Nothing Lasts Forever (And That’s Perfectly Okay)

woman dancing
Isabel Sacher

I have been thinking about a lot lately. But most times, my mind could only think of one thing in particular: separation.

To say that the world is designed under one grand cosmic plan is an understatement. I mean, just imagine the tiniest detail of the universe or how our body works synchronically with all its working parts and how we meet people who we never knew existed until they do in a fraction of second, in an accidental gaze or a casual conversation.

Everything seems to be created in a grandiose, complex manner no matter how simple and uncomplicated things look. Perhaps, the simplicity of how things operate is the very thing that makes us ignorant of the one law that governs all things: nothing lasts forever.

Flowers wilt and plants die. Animals go scarce because of consumption. The bodyโ€™s cells wear off in the passing of age. The once full of joie de vivre youth grows up. People come and go.

Nothing lasts forever.

If one would calculate the number of people an individual could meet in a lifetime that would be 25,200 people in 75 years, granting that a person would meet one person every day since he or she is born. Imagine, 25,200 people and only a slight percent of them could be rolled into the universal categories of people that should exist in your life. The ones you love, the ones you hurt, the ones who hurt you, the ones who taught you, the ones who inspired you, the ones who stayed, the ones who left. 25,200 people and one day itโ€™s either they go first out of your life or youโ€™ll do in theirs. The point is, in a personโ€™s lifetime, one will get to live with 25,200 potential separations. Just thinking about it, I no longer want to go on with the other probable implications of dealing with separation in a manner so often and inevitable.

Why do we have to meet people we cannot keep? Is this to remind us of the fact that, no matter how abled we are as human beings in crafting tangibly beautiful things, at the end of the day we are still as fragile as all the things that depend on the forces we cannot control?

How unfortunate it is to pour ourselves out to some people only to be separated with them and eventually walk on this same earth as strangers once again. But at the same time, how fortunate it is to get to choose few special people to know the contents of our hearts at the time we met them and to welcome them deeply in our lives just when we thought that nobody could see us in a light in which we want to be seen? If these are so, separation then, is just like every law that rules existence: it is two sided, both a curse and a gift.

Separation is a curse because it makes us fear an intense connection with somebody. Just the mere thought of somebodyโ€™s future abandonment restrains us from unleashing all that we are to the ones we learn to love. Knowing that separation is a certainty we all have to go through encourages us to deny the things that has truly made us contented and happy. It is a curse because it teaches us that opening ourselves up to some people will always cut through painfully like an open wound that will forever be exposed to those who knew us in a manner so intimate and profound.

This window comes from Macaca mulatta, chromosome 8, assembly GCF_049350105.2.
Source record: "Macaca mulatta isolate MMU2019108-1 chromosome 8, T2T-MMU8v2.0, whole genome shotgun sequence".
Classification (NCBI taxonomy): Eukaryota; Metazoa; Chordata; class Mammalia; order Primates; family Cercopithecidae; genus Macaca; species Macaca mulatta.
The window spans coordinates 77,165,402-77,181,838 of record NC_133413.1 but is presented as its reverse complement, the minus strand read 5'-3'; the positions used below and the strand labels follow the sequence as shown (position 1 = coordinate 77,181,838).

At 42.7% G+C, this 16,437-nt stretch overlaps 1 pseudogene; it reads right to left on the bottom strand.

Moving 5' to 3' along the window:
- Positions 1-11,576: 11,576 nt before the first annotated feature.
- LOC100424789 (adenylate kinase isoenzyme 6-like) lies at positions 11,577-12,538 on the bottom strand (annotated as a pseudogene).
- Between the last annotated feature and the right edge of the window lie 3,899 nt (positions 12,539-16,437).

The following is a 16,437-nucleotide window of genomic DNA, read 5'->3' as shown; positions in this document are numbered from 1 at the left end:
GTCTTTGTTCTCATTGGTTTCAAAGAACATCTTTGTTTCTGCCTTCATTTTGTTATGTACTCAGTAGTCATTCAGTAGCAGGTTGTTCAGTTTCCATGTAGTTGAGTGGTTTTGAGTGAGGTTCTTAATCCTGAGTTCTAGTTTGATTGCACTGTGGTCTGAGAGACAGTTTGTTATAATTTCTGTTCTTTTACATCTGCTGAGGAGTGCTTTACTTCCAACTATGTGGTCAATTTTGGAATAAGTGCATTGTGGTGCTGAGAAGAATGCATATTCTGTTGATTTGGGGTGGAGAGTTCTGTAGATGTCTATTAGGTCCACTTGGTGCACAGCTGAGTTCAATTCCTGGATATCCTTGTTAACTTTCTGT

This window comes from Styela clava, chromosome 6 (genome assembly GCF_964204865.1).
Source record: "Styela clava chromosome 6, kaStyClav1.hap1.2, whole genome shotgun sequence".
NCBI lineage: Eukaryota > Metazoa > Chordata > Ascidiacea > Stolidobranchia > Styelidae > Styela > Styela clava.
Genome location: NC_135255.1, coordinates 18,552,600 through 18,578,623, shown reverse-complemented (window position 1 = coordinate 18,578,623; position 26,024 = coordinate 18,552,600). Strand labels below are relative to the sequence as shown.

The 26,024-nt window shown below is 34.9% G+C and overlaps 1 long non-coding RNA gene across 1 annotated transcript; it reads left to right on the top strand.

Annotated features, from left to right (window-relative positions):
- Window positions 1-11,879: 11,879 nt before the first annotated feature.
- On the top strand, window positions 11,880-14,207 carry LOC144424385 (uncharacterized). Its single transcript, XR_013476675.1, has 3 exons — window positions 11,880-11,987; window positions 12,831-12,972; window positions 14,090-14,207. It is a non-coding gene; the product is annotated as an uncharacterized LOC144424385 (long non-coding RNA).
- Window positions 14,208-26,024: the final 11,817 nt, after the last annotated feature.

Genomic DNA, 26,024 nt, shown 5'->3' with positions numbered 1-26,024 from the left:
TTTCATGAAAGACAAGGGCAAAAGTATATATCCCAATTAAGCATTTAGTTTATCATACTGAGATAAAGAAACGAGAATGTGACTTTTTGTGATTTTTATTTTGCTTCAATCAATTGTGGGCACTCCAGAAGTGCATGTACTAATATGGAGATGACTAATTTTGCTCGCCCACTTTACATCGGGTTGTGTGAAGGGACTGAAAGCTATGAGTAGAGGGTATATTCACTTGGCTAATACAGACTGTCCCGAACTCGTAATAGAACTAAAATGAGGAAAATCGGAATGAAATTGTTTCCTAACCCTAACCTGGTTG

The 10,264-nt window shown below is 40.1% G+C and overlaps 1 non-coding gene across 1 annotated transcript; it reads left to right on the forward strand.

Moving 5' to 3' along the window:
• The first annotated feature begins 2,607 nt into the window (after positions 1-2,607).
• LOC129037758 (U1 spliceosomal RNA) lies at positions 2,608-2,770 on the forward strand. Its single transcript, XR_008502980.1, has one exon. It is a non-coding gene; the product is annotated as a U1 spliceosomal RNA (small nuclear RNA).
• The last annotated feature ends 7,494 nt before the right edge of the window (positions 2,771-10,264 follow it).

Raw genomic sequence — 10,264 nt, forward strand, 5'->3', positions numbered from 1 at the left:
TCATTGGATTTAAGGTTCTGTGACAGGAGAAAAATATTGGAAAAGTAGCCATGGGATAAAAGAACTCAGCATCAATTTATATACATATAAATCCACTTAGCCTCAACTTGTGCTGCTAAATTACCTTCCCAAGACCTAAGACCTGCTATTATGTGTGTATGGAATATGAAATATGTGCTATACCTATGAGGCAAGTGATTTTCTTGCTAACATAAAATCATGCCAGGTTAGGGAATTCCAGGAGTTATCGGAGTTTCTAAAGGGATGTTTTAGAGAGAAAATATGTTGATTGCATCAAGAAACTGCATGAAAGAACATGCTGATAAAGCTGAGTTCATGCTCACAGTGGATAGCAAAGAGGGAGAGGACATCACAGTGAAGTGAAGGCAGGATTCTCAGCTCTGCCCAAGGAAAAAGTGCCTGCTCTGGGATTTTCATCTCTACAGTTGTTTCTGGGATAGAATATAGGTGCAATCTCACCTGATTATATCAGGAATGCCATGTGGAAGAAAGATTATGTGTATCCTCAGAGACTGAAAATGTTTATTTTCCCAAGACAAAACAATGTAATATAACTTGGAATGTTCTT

Separation is also a gift because it allows us to appreciate the transience of things. It makes us understand that, since nothing lasts forever, it should be an existential goal to make the most out of the time furnished for us with the people we learn to care about. It gives us a tinge of hope that even when we do not get to stay in some peopleโ€™s lives and will be reduced to distant memories, the way we made them feel will always give them a fresh thug of nostalgia.

Separation teaches us to personify; that things as mundane as flowers, colors, and scents might mean so much, both to the ones who left and the ones left behind. These will help us conjure specific flashes of memories and images as if they are happening again.

Separation at best affirms to us that the heart, in its four chambers, could hold so much from broken dreams to unrequited love, from betrayal to triumph, from the ones you thought will never leave to the ones you never expected to have stayed longer than the ultimatum you have predicted for them.

Separation, therefore, is not entirely a lonely word. Like all else in the lexical expression of the things we hold dear, separation renders a good story both joyful and sad. It envelopes human fragility and strength from the way we learn to take risks just for some people who have truly touched our souls could take a peek of who we are in our most vulnerable and unguarded moments to letting them go when the time comes for them to rightfully leave.

Separation is a tale whose moral lesson is freedom, that one does not exist to be owned and to own just because we were given intimate access to the life of someone. Separation means, at the very heart of it, that while you have to let go of some people to stand on your own, someday, when another right person comes along, you will get to share yourself and all the people that you have met to him/her because you would have never got that far if it was not for all the ones who left you and you left behind before them.

Separation is an interesting anecdote for all of us. It is like saying, โ€œYou have met me at a very strange time in my life, but I am grateful, immensely grateful, that you did. So go and etch a part of me in another.โ€ TC mark

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